Now imagine that you are standing on a hillside. If we think of the cost function as how high you are, that means you want to go down the hill and find the bottom of the valley. However, it is night and you can not see anything. In that case, you could try to feel the ground around yourself, find out the direction where the descent is steepest, take a step towards that direction and repeat. By using this algorithm you are at least guaranteed to soon end up at the bottom of some valley. That is the idea of gradient descent.

So we could just adjust the parameters a tiny bit and see which way the cost function decreases the most. Unfortunately, the number of parameters is still an issue. Basically, we are not standing on a normal hillside, but on one that is 12 730 dimensional, so there are just too many possible directions to feel around. So again we need to reach into the toolbox of mathematics to find something that helps us speed up the process.

While the cost function seems to be a function of the activation values, those, in turn, are functions of the network parameters. Therefore, the cost function is in the end just a function of all those different parameters, albeit rather complex ones, and it is possible to analytically find a partial derivative of the cost function with respect to each different parameter. Then in order to take a step towards the right direction, we simply evaluate the partial derivative for every parameter, multiply it with some small constant (a step size) and subtract it from the parameter’s current value. Now we have a working compass that tells us the direction to go!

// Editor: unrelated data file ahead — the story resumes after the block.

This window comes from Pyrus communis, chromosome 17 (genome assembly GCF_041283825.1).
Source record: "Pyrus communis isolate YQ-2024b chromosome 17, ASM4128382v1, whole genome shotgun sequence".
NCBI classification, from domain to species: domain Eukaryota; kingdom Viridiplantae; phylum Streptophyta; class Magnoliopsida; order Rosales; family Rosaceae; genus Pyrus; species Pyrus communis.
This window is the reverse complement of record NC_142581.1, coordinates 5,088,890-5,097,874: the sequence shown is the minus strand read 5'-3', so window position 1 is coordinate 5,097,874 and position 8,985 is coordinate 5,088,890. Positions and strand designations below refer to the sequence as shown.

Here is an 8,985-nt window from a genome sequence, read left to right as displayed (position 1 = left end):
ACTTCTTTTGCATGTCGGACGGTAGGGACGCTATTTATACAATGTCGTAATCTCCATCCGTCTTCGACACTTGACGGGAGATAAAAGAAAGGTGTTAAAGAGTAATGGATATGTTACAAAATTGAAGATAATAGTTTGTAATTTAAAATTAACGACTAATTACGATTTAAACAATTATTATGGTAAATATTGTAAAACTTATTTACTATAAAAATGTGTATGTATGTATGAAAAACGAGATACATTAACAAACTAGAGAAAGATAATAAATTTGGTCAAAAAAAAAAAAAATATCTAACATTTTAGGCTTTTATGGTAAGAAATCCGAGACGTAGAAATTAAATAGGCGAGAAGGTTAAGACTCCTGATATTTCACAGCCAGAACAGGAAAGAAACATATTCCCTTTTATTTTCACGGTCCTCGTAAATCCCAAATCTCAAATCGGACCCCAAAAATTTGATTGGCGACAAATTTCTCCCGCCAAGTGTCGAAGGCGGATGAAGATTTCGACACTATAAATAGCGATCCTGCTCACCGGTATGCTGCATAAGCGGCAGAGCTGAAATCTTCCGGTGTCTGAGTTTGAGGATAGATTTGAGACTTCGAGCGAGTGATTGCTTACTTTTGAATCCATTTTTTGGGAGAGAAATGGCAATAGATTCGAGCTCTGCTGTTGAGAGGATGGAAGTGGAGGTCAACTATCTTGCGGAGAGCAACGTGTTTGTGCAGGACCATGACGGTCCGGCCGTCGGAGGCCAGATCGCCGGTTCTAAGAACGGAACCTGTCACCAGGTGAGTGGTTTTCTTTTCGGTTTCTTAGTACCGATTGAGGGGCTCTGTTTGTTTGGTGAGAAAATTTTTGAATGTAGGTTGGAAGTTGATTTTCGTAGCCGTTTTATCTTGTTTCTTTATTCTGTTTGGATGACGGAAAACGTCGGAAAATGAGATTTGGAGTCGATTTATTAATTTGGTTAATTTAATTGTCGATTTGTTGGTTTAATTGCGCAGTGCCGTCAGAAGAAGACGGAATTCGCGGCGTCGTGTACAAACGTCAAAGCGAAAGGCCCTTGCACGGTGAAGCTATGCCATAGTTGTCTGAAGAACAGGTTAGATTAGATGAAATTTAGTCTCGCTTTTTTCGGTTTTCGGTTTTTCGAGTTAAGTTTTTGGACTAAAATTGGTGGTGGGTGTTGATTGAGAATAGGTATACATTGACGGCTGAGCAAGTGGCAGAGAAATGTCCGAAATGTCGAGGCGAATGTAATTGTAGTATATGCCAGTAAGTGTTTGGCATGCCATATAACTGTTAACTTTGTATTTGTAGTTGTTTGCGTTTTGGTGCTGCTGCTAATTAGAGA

I will not go too deep into the mathematics of how to derive those partial derivatives, but if you start from the last layers, it starts off quite simple. For example, with some high school mathematics, you can see that if

C = (a – y)2 = a2 – 2ay + y2

then the partial derivative of it in respect to a is:

dC/da = 2a – 2y = 2(a – y)

Next, we need to consider how for instance some weight w0 would affect a. That is, what is the partial derivative da/dw0. Once we have that we can use the chain rule to find the partial derivative of the cost function C with respect to the weight w0

dC/dw0 = da/dw0 dC/da